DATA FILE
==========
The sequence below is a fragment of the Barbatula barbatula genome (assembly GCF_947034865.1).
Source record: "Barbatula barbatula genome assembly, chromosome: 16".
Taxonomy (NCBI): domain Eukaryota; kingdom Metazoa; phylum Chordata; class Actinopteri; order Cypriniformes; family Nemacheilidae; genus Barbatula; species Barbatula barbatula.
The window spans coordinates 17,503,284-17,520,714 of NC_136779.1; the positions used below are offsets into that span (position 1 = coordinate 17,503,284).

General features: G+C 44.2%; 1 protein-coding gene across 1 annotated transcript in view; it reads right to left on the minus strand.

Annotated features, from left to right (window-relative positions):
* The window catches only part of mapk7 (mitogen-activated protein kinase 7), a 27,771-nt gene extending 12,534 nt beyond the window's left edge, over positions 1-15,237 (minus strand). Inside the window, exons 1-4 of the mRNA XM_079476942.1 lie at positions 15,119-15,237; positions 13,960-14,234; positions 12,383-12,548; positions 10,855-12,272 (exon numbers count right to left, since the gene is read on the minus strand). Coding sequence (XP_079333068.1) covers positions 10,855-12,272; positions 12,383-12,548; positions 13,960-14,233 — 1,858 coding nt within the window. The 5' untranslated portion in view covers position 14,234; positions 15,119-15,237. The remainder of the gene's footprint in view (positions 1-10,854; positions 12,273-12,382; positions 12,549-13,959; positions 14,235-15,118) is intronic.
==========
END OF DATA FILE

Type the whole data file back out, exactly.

The sequence below is a fragment of the Barbatula barbatula genome (assembly GCF_947034865.1).
Source record: "Barbatula barbatula genome assembly, chromosome: 16".
Taxonomy (NCBI): domain Eukaryota; kingdom Metazoa; phylum Chordata; class Actinopteri; order Cypriniformes; family Nemacheilidae; genus Barbatula; species Barbatula barbatula.
The window spans coordinates 17,503,284-17,520,714 of NC_136779.1; the positions used below are offsets into that span (position 1 = coordinate 17,503,284).

General features: G+C 44.2%; 1 protein-coding gene across 1 annotated transcript in view; it reads right to left on the minus strand.

Annotated features, from left to right (window-relative positions):
* The window catches only part of mapk7 (mitogen-activated protein kinase 7), a 27,771-nt gene extending 12,534 nt beyond the window's left edge, over positions 1-15,237 (minus strand). Inside the window, exons 1-4 of the mRNA XM_079476942.1 lie at positions 15,119-15,237; positions 13,960-14,234; positions 12,383-12,548; positions 10,855-12,272 (exon numbers count right to left, since the gene is read on the minus strand). Coding sequence (XP_079333068.1) covers positions 10,855-12,272; positions 12,383-12,548; positions 13,960-14,233 — 1,858 coding nt within the window. The 5' untranslated portion in view covers position 14,234; positions 15,119-15,237. The remainder of the gene's footprint in view (positions 1-10,854; positions 12,273-12,382; positions 12,549-13,959; positions 14,235-15,118) is intronic.